If you feel dizzy, sit or lie down until you feel better.
If you feel faint, sit down and put your head between your knees.
Make sure you drink enough water in hot weather and during exercise while you are taking Noten, especially if you sweat a
If you do not drink enough water while taking Noten, you may feel faint, lightheaded or sick. This is because your blood pressure
is dropping suddenly. The recommended healthy minimum water intake is 6 - 8 glasses daily.
If you have to have any medical tests while you are taking Noten, tell your doctor.
Noten may affect the results of some tests.
Things you must not do
Do not stop taking Noten without checking with your doctor.
Stopping Noten suddenly may worsen your angina or cause other heart complications to occur. Your doctor may want you to gradually
reduce the amount of Noten you are taking before stopping completely.
Do not take your medicine to treat any other complaints unless your doctor tells you to.
Do not give your medicine to anyone else, even if they have the same condition as you.
Things to be careful of
Be careful driving or operating machinery until you know how Noten affects you.
Noten may cause dizziness or tiredness in some people. If you have any of these symptoms, do not drive, operate machinery
or do anything else that could be dangerous.
Dress warmly during cold weather, especially if you will be outside for a long time (for example, when playing or watching
sports in winter).
Noten, like other beta-blocker medicines, may make you more sensitive to cold temperatures, especially if you have blood circulation
problems. Beta-blockers tend to decrease blood circulation in the skin, fingers and toes.
Tell your doctor or pharmacist as soon as possible if you do not feel well while you are taking Noten.
Like all other medicines, Noten may have unwanted side effects in some people. Sometimes they are serious, most of the time
they are not. You may need medical treatment if you get some of the side effects.
Ask your doctor or pharmacist to answer any questions you may have.
Do not be alarmed by this list of possible side effects.
You may not experience any of them.
Tell your doctor if you notice any of the following and they worry you:
feeling generally unwell
stomach upsets such as diarrhoea, constipation, abdominal pain or indigestion
runny or blocked nose
sleep problems, nightmares, vivid dreams
problems with sexual function.
The above list includes the more common side effects of Noten. For the most part these have been mild.
Tell your doctor as soon as possible if you notice any of the following:
dizziness or lightheadedness, especially when getting up quickly
worsening of psoriasis
unsteadiness when walking
abnormal thinking, hallucinations (seeing or hearing things that are not there)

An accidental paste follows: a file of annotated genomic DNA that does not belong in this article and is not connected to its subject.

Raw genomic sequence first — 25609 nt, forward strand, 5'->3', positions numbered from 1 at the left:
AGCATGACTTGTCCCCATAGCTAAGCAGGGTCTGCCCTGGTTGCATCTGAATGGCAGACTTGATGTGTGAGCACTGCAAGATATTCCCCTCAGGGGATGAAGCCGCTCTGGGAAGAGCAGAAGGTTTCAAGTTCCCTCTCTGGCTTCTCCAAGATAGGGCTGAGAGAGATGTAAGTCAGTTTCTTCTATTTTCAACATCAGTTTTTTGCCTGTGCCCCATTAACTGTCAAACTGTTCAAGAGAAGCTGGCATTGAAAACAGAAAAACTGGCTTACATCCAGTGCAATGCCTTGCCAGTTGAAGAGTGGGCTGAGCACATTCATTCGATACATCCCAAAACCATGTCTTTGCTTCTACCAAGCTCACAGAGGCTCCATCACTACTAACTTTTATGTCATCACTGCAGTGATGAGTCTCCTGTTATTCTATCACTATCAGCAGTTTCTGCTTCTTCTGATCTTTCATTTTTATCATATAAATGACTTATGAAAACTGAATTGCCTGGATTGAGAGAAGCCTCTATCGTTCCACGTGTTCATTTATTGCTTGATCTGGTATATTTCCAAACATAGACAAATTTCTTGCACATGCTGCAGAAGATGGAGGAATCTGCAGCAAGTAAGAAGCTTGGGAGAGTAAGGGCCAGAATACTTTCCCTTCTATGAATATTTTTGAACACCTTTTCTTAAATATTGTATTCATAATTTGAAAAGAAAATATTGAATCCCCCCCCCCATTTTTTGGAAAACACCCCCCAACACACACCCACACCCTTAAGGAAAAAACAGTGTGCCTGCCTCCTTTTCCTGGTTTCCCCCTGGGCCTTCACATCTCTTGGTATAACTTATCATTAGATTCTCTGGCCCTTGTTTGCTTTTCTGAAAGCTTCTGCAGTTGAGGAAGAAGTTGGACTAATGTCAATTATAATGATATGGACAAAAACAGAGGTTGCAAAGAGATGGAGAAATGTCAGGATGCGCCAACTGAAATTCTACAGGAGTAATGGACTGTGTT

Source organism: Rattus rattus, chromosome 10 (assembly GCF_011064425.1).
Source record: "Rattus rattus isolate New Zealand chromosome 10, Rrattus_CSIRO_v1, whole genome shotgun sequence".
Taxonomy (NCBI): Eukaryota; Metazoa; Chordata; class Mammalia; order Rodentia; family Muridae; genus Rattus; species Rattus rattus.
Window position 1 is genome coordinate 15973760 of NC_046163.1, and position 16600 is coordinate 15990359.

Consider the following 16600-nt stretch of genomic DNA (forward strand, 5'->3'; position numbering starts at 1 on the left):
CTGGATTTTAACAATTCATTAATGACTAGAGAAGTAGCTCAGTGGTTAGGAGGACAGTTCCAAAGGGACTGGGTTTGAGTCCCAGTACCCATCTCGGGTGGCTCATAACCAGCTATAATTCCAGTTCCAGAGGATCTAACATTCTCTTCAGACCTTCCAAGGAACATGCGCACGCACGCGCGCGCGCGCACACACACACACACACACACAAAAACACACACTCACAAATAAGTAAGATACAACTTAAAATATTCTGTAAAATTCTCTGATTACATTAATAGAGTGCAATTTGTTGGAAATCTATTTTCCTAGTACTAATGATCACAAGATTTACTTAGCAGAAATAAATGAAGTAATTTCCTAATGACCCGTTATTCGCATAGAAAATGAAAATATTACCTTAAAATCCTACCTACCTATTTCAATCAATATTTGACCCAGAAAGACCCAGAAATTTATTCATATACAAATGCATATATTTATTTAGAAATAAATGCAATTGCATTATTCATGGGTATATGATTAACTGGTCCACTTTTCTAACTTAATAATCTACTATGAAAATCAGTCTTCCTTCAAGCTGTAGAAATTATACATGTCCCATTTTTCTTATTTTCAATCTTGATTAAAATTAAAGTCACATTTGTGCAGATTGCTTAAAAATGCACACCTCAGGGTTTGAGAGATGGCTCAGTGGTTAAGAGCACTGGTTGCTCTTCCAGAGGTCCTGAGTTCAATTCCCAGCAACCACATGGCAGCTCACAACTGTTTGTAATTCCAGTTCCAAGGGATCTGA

depression or mood changes or a worsening of these
dry, red or sore eyes, blurred vision
pins and needles in the hands or feet
numbness, tingling and colour change in the fingers and toes when exposed to the cold
ringing in the ears.
The above list includes serious side effects that may require medical attention. Serious side effects are rare.
Tell your doctor immediately or go to Accident and Emergency at the nearest hospital if you notice any of the following:
fast, slow or irregular heart beat
unusual bruising or bleeding
chest tightness, wheezing, difficulty breathing
shortness of breath (sometimes with tiredness, weakness and reduced ability to exercise), which may occur together with swelling
of the feet or legs due to fluid build up
yellowing of the eyes or skin (jaundice) - this has been reported rarely
signs of an allergic reaction such as skin rash, itching or hives; swelling of the face, lips, tongue or other parts of the
body; shortness of breath, wheezing or troubled breathing.
The above list includes very serious side effects. You may need urgent medical attention or hospitalisation. These side effects
Tell your doctor or pharmacist if you notice anything that is making you feel unwell.
Other side effects not listed above may also occur in some patients.
After using Noten
Keep Noten where children cannot reach it.
A locked cupboard at least one-and-a-half metres above the ground is a good place to store medicines.
Keep your tablets in the pack until it is time to take them.
If you take the tablets out of the pack they may not keep well.
Keep your tablets in a cool dry place where the temperature stays below 30°C.
Do not store Noten or any other medicine in the bathroom or near a sink.
Do not leave Noten in the car or on window sills.
Heat and dampness can destroy some medicines.
If your doctor tells you to stop taking Noten, or your tablets have passed their expiry date, ask your pharmacist what to
do with any that are left over.
What it looks like
Noten is a white, oblong tablet marked AT/50 and a Greek alpha symbol.
Each pack contains 30 tablets.
The active ingredient in Noten is atenolol. Each Noten tablet contains 50 mg of atenolol.
The tablets also contain:
starch - maize
cellulose - microcrystalline
silica - colloidal anhydrous
hydrogenated vegetable oil
sodium starch glycollate
The tablets are gluten free.
Noten is made in Australia by:
Alphapharm Pty Limited
(ABN 93 002 359 739)
Level 1, 30 The Bond
30 - 34 Hickson Road
Millers Point NSW 2000
Phone: (02) 9298 3999
Australian registration numbers:
Aust R 46250, 46251
This leaflet was prepared on
17 April 2015